The modern “gold rush” in Colombia has been further fueled by the increase in market price and worldwide demand for the precious commodity, with a substantial portion of that demand emanating from the United States. The price of an ounce of gold increased from US $700 in 2008 to US $1,800 today, providing a strong incentive for corporations to invest in Colombia. Moreover, Vision Plan Colombia 2019 hopes to increase gold production from 40 tons annually to 80 tons in the next year. The combination of these factors has led to record foreign direct investment (FDI) in Colombia. During an interview at the World Economic Forum, Colombian Energy and Mining Minister Mauricio Cardenas said he “expects a $10 billion investment in crude oil, energy and mining projects in 2012.” In 2011 alone, “82% of the FDI in Colombia went to the energy sector” and overall investment grew by 113% to $14.4 billion.
With the hope that mining would become an economic “engine of growth,” the government enacted legislative reforms to benefit the mining industry. Law 685, referred to as the Mining Code, was passed in 2001 under the advisement of a law firm representing “half of the mining companies found in the national mining registry,” including a number of Canadian companies that now comprise 43.41% of the mining corporations in Colombia. Under this law, mining companies no longer need licenses for all phases of mining activity so they can begin the exploration phase without obtaining authorization. Subsequently, companies do not run the risk of losing their licenses due to potential environmental degradation or protestation from local communities.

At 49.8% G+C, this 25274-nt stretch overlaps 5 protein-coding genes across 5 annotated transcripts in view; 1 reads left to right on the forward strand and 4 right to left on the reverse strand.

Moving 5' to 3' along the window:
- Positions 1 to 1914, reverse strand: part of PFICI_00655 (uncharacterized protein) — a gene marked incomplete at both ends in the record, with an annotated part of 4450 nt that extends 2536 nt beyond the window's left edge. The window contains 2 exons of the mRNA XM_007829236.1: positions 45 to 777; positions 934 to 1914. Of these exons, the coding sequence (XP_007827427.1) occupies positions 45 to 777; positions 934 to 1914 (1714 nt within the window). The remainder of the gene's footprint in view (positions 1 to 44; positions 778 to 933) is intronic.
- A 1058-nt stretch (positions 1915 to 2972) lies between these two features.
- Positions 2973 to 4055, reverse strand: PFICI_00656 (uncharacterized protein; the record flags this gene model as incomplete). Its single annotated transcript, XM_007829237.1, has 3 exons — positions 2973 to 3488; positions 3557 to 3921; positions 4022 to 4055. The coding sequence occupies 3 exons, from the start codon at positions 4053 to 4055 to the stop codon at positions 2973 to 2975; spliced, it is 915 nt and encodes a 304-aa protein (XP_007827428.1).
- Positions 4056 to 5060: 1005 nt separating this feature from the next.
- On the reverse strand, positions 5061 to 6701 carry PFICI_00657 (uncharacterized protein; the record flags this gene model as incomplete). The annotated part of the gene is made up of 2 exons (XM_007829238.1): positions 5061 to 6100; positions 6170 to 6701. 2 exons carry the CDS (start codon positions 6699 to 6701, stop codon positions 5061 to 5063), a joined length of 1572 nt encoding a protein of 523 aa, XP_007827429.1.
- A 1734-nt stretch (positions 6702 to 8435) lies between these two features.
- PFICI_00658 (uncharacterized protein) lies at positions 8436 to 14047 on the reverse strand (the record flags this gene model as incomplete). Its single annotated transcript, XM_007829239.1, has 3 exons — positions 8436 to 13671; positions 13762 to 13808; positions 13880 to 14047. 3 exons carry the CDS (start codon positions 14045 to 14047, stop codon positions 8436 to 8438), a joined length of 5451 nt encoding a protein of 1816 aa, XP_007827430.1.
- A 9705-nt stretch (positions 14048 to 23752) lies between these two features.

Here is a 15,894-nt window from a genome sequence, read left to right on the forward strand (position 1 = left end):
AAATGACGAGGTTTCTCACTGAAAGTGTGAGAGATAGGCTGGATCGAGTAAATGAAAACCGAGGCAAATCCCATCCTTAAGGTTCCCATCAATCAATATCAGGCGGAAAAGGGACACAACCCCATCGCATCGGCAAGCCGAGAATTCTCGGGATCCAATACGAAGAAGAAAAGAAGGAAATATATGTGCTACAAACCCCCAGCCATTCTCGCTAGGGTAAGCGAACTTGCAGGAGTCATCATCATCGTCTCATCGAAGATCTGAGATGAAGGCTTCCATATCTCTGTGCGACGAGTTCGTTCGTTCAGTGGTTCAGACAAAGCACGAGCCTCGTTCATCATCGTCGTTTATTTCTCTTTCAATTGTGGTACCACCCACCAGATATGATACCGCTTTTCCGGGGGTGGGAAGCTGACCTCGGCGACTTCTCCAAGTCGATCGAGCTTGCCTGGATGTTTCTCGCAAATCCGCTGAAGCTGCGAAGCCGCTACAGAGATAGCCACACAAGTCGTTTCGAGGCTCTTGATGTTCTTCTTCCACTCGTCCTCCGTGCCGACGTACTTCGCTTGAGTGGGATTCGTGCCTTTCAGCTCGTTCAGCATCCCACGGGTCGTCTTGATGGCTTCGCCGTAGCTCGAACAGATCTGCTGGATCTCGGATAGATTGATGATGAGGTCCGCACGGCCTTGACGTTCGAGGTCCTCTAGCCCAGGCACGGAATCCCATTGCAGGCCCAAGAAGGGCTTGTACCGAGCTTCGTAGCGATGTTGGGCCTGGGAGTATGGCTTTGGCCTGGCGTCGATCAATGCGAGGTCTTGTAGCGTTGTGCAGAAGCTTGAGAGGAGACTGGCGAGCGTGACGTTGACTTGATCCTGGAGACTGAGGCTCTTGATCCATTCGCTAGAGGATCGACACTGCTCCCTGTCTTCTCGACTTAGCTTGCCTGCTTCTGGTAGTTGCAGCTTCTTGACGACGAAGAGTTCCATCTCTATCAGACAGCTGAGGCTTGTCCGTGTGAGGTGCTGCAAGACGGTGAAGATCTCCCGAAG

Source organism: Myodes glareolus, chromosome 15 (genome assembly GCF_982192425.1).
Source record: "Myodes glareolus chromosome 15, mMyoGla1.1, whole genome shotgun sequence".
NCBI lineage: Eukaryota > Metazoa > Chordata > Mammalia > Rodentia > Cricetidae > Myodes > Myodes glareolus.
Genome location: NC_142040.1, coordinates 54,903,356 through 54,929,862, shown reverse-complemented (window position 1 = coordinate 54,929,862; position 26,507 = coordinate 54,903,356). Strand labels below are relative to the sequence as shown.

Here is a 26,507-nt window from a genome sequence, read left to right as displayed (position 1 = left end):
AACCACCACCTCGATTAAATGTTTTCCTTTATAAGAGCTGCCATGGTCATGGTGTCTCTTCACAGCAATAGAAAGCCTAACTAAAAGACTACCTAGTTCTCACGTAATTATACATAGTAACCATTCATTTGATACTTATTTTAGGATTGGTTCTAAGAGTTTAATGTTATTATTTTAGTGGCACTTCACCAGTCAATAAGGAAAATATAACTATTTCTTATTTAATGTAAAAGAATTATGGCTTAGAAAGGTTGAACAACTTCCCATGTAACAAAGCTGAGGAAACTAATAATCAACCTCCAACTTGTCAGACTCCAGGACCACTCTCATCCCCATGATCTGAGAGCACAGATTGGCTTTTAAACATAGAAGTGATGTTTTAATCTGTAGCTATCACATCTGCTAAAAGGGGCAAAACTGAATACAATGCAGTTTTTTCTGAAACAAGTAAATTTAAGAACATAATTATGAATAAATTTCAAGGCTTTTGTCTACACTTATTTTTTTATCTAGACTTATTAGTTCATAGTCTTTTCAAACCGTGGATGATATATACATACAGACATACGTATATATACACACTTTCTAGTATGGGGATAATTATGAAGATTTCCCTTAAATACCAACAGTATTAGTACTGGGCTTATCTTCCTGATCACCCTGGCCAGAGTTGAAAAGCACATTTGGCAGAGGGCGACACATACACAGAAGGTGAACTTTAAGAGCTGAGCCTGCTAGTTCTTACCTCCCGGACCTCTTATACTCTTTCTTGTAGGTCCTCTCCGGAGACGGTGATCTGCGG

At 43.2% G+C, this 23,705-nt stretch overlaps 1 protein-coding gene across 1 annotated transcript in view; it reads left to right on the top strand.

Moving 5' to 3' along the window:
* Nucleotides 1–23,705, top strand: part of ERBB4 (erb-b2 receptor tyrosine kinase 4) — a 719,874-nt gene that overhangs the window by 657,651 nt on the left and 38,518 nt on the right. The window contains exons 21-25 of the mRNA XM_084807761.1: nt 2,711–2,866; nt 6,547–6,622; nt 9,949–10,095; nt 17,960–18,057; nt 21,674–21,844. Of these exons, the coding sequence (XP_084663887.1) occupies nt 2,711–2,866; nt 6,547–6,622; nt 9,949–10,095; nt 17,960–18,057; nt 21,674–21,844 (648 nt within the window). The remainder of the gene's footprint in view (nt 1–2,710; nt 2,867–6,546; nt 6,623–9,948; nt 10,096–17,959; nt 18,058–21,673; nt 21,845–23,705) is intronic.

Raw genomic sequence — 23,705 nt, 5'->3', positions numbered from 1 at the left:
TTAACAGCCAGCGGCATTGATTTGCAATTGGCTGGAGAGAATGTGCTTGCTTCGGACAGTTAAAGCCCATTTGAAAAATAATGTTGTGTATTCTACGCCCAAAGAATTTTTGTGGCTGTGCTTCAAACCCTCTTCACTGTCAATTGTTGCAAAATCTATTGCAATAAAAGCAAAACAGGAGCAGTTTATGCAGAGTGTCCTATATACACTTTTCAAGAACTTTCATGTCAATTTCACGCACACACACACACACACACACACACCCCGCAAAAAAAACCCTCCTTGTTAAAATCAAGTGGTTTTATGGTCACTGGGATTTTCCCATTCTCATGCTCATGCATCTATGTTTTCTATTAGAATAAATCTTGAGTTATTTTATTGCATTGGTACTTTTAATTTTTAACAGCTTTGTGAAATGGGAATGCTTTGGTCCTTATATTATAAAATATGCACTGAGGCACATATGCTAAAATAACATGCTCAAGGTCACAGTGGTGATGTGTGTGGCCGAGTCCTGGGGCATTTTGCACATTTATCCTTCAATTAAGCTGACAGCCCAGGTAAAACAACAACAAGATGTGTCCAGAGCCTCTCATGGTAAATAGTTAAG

Following a recommendation from the World Bank, Colombia “eliminated the State’s role in direct investment,” which not only limited its power to oversight and regulation but also “ended the possibility of State earnings from net returns.” Therefore, the state only benefits from the “surface rights fees and royalties that companies pay during exploration and mining phases.” Corporations also benefit from low royalty levels and tax exemptions, which are lower now than they were in the 1990s. Currently set at 4%, the royalty rates for gold extraction are so low that some experts argue Colombia is effectively paying “multinationals to extract their resources,” especially given the enormous environmental and social costs that large-scale mining operations often inflict.